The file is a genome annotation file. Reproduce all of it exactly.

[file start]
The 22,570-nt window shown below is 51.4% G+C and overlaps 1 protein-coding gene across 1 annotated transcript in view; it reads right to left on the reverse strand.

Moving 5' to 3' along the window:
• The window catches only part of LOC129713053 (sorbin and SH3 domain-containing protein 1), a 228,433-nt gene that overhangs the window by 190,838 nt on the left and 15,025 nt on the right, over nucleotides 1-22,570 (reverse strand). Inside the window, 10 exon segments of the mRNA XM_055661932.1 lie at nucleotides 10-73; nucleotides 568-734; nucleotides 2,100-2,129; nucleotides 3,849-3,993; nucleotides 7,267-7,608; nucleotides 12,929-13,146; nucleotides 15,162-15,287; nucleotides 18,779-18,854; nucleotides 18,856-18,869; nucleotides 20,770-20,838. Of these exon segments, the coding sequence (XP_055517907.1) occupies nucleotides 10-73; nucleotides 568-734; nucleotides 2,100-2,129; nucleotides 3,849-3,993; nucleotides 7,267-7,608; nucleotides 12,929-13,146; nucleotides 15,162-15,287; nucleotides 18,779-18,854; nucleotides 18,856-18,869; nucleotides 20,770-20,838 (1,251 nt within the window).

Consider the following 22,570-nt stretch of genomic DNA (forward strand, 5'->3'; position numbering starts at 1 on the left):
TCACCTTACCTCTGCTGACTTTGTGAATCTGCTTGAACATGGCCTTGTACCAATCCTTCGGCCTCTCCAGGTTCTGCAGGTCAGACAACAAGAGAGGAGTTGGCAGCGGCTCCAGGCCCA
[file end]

The 22,570-nt window shown below is 51.4% G+C and overlaps 1 protein-coding gene across 1 annotated transcript in view; it reads right to left on the reverse strand.

Moving 5' to 3' along the window:
• The window catches only part of LOC129713053 (sorbin and SH3 domain-containing protein 1), a 228,433-nt gene that overhangs the window by 190,838 nt on the left and 15,025 nt on the right, over nucleotides 1-22,570 (reverse strand). Inside the window, 10 exon segments of the mRNA XM_055661932.1 lie at nucleotides 10-73; nucleotides 568-734; nucleotides 2,100-2,129; nucleotides 3,849-3,993; nucleotides 7,267-7,608; nucleotides 12,929-13,146; nucleotides 15,162-15,287; nucleotides 18,779-18,854; nucleotides 18,856-18,869; nucleotides 20,770-20,838. Of these exon segments, the coding sequence (XP_055517907.1) occupies nucleotides 10-73; nucleotides 568-734; nucleotides 2,100-2,129; nucleotides 3,849-3,993; nucleotides 7,267-7,608; nucleotides 12,929-13,146; nucleotides 15,162-15,287; nucleotides 18,779-18,854; nucleotides 18,856-18,869; nucleotides 20,770-20,838 (1,251 nt within the window).

Consider the following 22,570-nt stretch of genomic DNA (forward strand, 5'->3'; position numbering starts at 1 on the left):
TCACCTTACCTCTGCTGACTTTGTGAATCTGCTTGAACATGGCCTTGTACCAATCCTTCGGCCTCTCCAGGTTCTGCAGGTCAGACAACAAGAGAGGAGTTGGCAGCGGCTCCAGGCCCA